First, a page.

Luckily, Bernard Clayton, a writer and editor in the Business School at Indiana University, had just published his Complete book of Breads. Baking my way through his well-organized roster of recipes kept me busy and well-fed for a decade. At that juncture, bakeries were springing up that satisfied my particular standards. In 1976 Joe and Kass Schwin started grinding whole wheat flour and producing healthy, 100% whole-wheat loaves at their mill in Berkeley; they named their company Vital Vittles. They later sold the bakery to faithful employees, and the bread is as good as ever. I especially like the three-seed and the flax-seed oat breads.  



During the '80s I read rave reviews about the bread made in Paris by Lionel Poilane. On a trip there, I made a special effort to visit the boulangerie at 8 Rue du Cherche-Midi to sample the "Miche," their signature loaf,  and the beguiling apple tarts hot from the oven. I was very impressed and have remained a life-long devotee. The Poilane ovens and boulangerie are in the fashionable sixth arrondisement. When I visit Paris I always stay near the bakery, at Hotel de Sevres, a quaint little hotel I found while wandering around the quartier that first magical time. I still like to pick up breakfast goodies from Poilane every morning— just add cafe au lait and I have the perfect petit-dejeuner

Poilane at 8 Rue du Cherche-Midi, Paris
The signature Miche Poilane

 Times have changed here in the Bay Area and throughout the US as a swell of artisan bakers are busy producing fabulous breads that equal those of Poilane in Paris. Husband and wife team Chad Roberts and Elisabeth Prueitt traveled to France after graduating from culinary school and studied with French bakers to master breadmaking in the Poilane tradition. When they returned home they chose Point Reyes Station, CA to build a wood-fired oven and bake bread. They first sold Chad's bread and Elisabeth's pastries at the Berkeley Farmers' Market where I was lucky enough to encounter them. Immediately, I was smitten. The chewy, sour, tangy loaves with a spectacular crackly crust were unsurpassed. In 2002 the couple opened Tartine Bakery in San Francisco's Mission District and the combined bread bakery, pastry shop and cafe was an instant success. They have now added a sandwich shop and written three books. There are always long lines for their superb products at Tartine.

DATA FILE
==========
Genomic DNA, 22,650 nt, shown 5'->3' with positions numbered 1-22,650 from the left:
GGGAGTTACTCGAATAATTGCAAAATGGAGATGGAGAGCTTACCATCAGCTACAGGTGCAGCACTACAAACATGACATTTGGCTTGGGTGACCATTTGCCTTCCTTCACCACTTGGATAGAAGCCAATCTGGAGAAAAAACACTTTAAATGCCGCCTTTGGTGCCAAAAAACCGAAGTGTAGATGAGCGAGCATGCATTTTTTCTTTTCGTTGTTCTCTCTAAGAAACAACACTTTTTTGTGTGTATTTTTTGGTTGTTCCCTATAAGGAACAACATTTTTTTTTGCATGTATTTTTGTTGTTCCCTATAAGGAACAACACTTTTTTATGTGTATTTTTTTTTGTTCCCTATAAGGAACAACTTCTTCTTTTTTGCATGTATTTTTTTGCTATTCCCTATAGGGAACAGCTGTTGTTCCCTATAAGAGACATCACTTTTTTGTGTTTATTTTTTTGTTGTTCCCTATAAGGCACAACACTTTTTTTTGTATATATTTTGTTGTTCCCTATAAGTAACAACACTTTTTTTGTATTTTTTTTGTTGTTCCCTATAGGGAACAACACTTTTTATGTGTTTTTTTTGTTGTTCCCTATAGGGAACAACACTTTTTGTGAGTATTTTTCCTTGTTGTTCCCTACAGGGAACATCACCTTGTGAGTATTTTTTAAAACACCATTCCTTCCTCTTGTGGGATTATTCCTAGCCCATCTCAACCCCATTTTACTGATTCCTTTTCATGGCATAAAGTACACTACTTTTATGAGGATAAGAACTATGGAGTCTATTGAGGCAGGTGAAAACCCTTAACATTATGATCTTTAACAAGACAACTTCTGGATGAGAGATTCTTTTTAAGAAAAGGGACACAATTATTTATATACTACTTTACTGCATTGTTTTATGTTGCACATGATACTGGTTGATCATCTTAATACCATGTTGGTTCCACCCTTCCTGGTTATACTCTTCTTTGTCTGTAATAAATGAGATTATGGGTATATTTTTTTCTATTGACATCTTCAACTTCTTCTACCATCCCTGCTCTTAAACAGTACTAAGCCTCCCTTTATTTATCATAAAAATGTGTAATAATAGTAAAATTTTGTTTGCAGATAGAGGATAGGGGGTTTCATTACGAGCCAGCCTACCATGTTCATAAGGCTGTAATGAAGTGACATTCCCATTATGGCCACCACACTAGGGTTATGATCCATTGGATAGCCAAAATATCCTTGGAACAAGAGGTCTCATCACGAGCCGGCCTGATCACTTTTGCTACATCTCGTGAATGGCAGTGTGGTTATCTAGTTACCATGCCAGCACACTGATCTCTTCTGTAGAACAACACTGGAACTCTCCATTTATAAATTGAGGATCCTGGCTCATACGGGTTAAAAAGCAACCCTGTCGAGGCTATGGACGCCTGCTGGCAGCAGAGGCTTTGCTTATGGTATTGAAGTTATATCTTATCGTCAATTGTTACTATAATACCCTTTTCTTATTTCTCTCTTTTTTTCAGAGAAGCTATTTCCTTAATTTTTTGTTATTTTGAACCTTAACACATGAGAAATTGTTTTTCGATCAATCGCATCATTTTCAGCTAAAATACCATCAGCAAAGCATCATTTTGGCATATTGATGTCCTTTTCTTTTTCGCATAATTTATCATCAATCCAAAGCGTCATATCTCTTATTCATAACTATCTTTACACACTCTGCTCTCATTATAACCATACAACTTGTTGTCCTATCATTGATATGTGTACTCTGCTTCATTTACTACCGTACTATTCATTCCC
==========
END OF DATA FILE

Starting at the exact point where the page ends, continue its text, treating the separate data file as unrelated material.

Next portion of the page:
http://tartine-bread.blogspot.com/2014/01/guest-baker-chad-robertson.html

  I could rhapsodize at length about the quality and depth of flavor and texture of Bay Area breads but I think I will just list my personal favorites. One bite into a warm, crusty slice is worth a thousand words!


Tartine Bakery's country loaf in all its glory

Phoenix Pastaficio's olive loaves gleaming in the sun at The Berkeley Farmers' Market
Another personal favorite  is the olive bread from Phoenix Pastificio in Berkeley. They sell their  pastas, pastries and olive bread at farmers' markets in the area.

I can't get enough of the delicious olive bread from Phoenix Patificio


Epi baguettes from Acme Bakery owned by Chez Panisse baker Steve Sullivan


Seeded sourdough baguettes at the Cheese Board in Berkeley

My sympathy goes out to friends like Hali, Lee and Lynn who can't tolerate wheat and many other substances without extreme discomfort. But I have noticed that the gluten-free contingent is growing by leaps and bounds and is now well represented both on the web and in the marketplace. Thus, I feel compelled to weigh in on the side of wheat and share my love affair with bread.